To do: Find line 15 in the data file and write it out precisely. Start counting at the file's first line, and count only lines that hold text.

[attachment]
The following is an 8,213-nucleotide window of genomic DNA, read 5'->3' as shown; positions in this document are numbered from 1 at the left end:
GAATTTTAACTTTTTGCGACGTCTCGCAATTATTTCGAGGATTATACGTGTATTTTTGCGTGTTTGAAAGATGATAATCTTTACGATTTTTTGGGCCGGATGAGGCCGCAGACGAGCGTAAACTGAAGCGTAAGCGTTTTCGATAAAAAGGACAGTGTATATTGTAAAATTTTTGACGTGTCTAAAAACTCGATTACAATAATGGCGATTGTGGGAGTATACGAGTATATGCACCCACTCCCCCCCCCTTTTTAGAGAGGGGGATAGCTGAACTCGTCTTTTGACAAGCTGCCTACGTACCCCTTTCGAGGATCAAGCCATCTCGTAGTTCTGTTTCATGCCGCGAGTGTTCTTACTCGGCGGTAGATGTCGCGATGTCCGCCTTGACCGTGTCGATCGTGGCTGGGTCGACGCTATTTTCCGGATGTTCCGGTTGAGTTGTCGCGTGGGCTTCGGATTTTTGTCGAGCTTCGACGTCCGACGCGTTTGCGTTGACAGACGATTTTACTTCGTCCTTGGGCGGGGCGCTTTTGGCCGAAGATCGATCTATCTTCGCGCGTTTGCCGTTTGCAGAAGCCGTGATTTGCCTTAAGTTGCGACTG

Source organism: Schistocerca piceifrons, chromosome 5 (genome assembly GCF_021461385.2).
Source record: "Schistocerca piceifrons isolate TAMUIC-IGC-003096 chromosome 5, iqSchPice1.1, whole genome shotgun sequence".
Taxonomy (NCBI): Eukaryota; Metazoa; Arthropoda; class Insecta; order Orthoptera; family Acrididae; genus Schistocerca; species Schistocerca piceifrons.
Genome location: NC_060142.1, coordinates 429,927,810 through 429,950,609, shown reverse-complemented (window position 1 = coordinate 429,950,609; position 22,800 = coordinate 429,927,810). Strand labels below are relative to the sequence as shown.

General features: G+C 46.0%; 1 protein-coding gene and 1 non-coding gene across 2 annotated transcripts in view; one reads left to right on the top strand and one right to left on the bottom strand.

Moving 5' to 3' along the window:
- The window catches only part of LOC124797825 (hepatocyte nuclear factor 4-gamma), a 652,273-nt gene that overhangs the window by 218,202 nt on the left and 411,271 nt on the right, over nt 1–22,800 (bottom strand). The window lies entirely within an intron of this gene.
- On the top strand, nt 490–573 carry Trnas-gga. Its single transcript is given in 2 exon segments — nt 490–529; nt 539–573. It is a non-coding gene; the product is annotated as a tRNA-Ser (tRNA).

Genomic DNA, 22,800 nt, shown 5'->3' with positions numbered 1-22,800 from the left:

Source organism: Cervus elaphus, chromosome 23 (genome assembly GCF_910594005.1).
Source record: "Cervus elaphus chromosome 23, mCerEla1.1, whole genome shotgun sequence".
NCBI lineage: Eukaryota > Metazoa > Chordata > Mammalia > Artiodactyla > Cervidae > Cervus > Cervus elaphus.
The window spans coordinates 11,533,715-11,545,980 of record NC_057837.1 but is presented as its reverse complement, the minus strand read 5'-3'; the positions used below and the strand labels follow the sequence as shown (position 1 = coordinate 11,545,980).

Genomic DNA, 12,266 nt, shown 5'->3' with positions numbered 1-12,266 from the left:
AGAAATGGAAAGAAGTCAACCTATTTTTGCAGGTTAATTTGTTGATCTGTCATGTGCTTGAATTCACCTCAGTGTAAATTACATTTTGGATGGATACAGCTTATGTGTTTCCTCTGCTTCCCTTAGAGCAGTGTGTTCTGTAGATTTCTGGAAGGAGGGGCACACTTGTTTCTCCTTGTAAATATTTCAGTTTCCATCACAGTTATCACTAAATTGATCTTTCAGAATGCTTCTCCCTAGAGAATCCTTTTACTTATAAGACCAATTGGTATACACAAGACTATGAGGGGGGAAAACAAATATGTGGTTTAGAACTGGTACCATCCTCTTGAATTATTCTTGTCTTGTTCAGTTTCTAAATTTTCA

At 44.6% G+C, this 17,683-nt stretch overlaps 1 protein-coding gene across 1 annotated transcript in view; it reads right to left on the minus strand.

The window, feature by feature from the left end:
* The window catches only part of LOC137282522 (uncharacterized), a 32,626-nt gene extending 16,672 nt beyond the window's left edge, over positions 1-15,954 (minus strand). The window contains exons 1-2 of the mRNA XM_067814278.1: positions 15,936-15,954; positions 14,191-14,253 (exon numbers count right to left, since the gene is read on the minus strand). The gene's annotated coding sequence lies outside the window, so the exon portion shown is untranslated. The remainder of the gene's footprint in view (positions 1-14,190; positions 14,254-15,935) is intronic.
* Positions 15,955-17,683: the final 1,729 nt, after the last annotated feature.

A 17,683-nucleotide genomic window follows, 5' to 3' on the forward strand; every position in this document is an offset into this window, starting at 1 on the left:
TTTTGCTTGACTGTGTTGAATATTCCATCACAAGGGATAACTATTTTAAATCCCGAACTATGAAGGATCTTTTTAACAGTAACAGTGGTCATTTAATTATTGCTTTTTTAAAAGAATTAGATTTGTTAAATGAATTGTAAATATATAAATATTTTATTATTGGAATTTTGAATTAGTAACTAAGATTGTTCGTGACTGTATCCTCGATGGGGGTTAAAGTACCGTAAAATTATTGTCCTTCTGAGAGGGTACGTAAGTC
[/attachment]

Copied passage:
The window spans coordinates 11,533,715-11,545,980 of record NC_057837.1 but is presented as its reverse complement, the minus strand read 5'-3'; the positions used below and the strand labels follow the sequence as shown (position 1 = coordinate 11,545,980).